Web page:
The lawmakers urge President Biden to issue an executive order to institute outbound investment reviews.
A bipartisan group of Senate and House legislators is calling for an executive order to fortify America’s critical supply chains and national security “through increased transparency and oversight over outbound investments,” in a letter sent to President Biden on Tuesday.
House Speaker Nancy Pelosi (D-Calif.), Senate Majority Leader Charles E. Schumer (D-N.Y.), Sens. Robert P. Casey, Jr. (D- Penn.) John Cornyn (R-Texas), and Reps. Rosa DeLauro (D-Conn.), Brian Fitzpatrick (R-Penn.), and Victoria Spartz (R-Ind.) signed the letter.
Several of the members who signed are also lead sponsors of the National Critical Capabilities Defense Act (NCCDA), which would establish a review process for outbound investments and empower an inter-agency committee to conduct these reviews and block investments that threaten critical national capabilities. The NCCDA aims to enhance awareness of supply chain vulnerabilities and prevent offshoring of critical manufacturing, such as the production of medical supplies, electrical grid materials, and semiconductors.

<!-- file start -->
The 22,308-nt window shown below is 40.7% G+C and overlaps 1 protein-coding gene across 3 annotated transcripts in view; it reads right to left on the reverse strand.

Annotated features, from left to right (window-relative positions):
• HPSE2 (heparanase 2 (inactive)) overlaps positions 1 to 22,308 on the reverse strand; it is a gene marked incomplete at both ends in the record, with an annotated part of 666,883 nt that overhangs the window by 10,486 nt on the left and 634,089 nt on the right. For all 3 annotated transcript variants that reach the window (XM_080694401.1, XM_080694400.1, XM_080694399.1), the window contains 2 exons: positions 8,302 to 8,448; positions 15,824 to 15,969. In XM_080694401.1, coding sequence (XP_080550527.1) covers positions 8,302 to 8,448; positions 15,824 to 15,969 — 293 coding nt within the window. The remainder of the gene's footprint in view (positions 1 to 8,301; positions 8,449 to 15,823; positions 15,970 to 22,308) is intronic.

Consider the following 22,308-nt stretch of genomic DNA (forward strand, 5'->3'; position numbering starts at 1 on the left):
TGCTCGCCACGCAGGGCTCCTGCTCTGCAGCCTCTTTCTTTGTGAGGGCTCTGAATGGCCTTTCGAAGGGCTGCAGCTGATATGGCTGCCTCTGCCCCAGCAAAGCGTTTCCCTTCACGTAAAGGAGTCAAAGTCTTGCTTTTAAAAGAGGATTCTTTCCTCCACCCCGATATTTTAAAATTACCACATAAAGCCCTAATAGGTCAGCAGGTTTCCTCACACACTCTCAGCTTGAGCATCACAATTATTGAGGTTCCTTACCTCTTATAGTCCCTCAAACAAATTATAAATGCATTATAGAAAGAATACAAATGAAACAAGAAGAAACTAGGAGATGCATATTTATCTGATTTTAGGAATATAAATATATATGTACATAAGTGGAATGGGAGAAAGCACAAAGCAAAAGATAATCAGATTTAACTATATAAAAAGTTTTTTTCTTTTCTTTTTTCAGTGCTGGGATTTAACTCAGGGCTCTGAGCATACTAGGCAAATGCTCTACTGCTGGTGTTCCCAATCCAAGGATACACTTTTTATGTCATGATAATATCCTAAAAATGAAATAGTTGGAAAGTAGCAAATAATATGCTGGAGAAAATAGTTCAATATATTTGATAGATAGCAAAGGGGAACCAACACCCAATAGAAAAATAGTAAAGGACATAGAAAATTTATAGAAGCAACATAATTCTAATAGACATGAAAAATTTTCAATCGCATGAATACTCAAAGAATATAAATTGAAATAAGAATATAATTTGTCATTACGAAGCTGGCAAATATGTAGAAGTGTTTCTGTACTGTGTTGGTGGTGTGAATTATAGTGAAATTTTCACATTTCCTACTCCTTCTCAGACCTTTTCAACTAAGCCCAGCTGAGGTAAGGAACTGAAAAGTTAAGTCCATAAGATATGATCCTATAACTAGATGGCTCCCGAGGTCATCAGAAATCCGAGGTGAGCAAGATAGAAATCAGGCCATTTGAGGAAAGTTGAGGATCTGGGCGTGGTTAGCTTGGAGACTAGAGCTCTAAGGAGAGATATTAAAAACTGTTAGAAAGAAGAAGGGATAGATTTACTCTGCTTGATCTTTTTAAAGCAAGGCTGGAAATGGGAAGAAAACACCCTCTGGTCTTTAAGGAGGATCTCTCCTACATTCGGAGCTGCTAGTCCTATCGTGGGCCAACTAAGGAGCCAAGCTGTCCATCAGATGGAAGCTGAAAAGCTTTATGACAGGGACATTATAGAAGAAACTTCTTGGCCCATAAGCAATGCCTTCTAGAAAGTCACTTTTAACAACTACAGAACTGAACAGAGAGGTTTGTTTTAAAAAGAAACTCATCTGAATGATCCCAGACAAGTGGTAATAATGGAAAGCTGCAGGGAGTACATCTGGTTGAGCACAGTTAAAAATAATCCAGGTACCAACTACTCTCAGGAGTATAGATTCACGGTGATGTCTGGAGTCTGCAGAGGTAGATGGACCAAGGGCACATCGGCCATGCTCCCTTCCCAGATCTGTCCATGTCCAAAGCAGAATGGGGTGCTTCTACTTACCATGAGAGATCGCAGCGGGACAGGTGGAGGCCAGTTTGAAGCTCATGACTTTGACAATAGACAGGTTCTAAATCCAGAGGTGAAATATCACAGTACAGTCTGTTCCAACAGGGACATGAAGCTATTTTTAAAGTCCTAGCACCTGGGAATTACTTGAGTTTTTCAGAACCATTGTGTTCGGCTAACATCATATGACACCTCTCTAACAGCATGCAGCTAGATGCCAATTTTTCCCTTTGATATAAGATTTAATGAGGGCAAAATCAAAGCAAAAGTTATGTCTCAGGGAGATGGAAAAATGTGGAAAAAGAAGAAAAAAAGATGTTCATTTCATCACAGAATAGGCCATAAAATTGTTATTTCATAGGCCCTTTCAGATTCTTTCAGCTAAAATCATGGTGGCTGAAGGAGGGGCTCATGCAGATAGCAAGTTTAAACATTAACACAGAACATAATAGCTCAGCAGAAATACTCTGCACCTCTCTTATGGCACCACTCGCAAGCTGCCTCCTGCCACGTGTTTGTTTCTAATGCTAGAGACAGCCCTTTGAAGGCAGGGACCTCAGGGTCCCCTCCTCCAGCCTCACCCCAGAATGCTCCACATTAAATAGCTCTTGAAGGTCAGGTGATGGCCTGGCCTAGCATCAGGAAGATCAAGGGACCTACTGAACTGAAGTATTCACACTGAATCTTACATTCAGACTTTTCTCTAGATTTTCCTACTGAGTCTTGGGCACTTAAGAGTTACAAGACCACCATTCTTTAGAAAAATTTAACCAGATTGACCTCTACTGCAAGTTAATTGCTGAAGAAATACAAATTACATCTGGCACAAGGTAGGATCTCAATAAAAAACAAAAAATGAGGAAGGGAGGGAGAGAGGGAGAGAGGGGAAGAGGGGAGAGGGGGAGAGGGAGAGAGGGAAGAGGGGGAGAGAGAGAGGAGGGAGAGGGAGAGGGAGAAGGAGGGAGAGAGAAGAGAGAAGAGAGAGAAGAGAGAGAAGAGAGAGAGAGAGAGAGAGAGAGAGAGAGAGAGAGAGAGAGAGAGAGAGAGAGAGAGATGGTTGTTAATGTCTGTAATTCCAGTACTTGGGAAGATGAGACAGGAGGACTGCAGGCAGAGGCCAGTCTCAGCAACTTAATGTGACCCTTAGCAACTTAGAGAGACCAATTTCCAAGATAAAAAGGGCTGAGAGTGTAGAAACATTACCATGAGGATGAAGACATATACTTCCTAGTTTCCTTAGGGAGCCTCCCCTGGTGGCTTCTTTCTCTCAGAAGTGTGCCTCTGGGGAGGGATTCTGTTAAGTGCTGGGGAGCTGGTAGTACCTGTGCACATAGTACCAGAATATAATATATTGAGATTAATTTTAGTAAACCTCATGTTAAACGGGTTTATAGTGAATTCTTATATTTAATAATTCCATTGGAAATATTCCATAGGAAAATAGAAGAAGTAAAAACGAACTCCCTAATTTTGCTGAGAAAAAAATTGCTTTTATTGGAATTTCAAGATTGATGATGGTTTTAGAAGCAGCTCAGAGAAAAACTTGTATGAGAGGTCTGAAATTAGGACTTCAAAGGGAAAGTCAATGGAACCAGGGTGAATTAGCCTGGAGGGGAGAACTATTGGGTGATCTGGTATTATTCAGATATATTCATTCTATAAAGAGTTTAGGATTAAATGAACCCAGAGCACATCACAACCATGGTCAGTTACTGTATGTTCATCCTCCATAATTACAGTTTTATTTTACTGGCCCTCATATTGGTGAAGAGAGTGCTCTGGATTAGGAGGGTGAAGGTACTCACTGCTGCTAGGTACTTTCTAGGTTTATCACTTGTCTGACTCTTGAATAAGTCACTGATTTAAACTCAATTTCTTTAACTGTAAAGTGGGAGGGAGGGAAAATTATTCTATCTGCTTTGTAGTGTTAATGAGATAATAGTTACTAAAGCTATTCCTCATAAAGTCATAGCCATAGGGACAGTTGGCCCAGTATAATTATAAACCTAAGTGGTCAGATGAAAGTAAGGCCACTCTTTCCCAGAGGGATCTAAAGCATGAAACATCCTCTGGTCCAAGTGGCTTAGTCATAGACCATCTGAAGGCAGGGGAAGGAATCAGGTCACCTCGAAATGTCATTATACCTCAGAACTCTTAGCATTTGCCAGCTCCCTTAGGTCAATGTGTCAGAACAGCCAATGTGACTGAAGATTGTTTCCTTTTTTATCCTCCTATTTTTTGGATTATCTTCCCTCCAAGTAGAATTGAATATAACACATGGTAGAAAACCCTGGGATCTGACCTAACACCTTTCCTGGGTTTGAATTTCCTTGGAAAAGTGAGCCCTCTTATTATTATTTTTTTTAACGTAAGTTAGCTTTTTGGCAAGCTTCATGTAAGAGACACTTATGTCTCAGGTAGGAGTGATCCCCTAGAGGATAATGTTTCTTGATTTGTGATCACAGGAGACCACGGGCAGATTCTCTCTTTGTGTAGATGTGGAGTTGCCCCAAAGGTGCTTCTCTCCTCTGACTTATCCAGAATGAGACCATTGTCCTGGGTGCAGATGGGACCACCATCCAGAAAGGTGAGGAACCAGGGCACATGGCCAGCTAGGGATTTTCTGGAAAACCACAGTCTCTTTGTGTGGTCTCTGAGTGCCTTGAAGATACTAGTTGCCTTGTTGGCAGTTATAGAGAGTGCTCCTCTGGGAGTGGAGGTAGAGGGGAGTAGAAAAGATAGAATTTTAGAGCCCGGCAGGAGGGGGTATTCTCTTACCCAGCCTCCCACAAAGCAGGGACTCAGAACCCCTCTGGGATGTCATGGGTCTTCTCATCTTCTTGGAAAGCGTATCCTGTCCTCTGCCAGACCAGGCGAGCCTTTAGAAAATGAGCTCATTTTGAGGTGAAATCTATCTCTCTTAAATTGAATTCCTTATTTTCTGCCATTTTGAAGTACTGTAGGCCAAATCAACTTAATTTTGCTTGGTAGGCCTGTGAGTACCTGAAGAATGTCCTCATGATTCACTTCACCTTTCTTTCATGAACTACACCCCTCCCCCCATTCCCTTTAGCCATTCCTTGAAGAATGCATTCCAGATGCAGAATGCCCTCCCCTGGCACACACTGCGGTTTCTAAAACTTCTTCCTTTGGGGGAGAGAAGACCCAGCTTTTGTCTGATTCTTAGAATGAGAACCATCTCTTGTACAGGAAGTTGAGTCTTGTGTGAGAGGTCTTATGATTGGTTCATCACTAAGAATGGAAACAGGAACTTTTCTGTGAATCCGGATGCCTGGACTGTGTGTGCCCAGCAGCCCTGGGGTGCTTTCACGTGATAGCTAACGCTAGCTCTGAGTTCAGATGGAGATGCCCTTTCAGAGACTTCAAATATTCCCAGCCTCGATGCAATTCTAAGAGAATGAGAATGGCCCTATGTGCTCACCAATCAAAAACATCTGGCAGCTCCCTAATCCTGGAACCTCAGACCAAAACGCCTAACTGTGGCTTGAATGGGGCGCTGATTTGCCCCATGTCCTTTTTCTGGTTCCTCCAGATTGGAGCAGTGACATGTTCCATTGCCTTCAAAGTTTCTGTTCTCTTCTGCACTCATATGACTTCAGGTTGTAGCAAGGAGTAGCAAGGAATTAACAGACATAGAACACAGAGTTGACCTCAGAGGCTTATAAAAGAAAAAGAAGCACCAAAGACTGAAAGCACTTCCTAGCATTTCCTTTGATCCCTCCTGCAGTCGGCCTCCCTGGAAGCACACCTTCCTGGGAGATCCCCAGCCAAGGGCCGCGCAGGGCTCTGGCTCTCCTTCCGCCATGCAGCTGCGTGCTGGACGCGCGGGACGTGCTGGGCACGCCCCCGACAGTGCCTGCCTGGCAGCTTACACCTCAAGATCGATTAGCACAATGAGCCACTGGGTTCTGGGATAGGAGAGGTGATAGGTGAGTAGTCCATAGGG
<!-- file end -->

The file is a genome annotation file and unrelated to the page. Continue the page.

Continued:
In essence, the NCCDA would create the inverse of the Committee on Foreign Investment in the United States (CFIUS), which screens foreign investment in U.S. businesses. If passed, the NCCDA would mandate that U.S. firms in critical industries report planned investments in nations that are considered foreign adversaries, including China and Russia.
Previously, the NCCDA was proposed as a provision in the CHIPS and Science Act, but, as reported in the letter sent to the president, NCCDA sponsors are currently in the process of revising the bill. The lawmakers who signed Tuesday’s letter contend that though the legislation offers the “strongest foundation to compete in a global economy, American workers, businesses and our national security cannot afford to wait.”
Earlier this month, it was reported that the Biden administration was considering issuing such an action.
The members write in their letter:
“When we cede our manufacturing power and technological know-how to foreign adversaries, we are hurting our economy, our global competitiveness, American workers, industry and national security. Government action on this front is long overdue to address the scope and magnitude of these serious risks we face as a country.”